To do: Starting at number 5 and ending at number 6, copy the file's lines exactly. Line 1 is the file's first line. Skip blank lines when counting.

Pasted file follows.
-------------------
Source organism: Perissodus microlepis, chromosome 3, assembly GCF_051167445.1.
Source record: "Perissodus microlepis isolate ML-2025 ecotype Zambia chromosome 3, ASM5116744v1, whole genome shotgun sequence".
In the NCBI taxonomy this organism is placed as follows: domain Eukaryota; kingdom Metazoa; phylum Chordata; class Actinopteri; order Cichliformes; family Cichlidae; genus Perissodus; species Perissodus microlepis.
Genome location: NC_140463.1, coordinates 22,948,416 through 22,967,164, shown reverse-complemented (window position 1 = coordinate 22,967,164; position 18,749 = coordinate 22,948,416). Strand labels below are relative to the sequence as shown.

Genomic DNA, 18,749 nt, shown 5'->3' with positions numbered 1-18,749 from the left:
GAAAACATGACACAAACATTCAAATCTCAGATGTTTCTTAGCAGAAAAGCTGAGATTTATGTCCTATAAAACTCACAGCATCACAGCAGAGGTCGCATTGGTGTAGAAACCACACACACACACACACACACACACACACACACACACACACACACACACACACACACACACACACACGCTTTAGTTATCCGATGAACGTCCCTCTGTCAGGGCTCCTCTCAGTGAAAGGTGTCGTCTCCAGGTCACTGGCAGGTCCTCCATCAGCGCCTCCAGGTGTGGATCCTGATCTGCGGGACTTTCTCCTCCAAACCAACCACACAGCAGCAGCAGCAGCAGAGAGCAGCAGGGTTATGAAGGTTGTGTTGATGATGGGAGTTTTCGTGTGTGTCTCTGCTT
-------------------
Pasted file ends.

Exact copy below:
Genomic DNA, 18,749 nt, shown 5'->3' with positions numbered 1-18,749 from the left:
GAAAACATGACACAAACATTCAAATCTCAGATGTTTCTTAGCAGAAAAGCTGAGATTTATGTCCTATAAAACTCACAGCATCACAGCAGAGGTCGCATTGGTGTAGAAACCACACACACACACACACACACACACACACACACACACACACACACACACACACACACACACACACACGCTTTAGTTATCCGATGAACGTCCCTCTGTCAGGGCTCCTCTCAGTGAAAGGTGTCGTCTCCAGGTCACTGGCAGGTCCTCCATCAGCGCCTCCAGGTGTGGATCCTGATCTGCGGGACTTTCTCCTCCAAACCAACCACACAGCAGCAGCAGCAGCAGAGAGCAGCAGGGTTATGAAGGTTGTGTTGATGATGGGAGTTTTCGTGTGTGTCTCTGCTT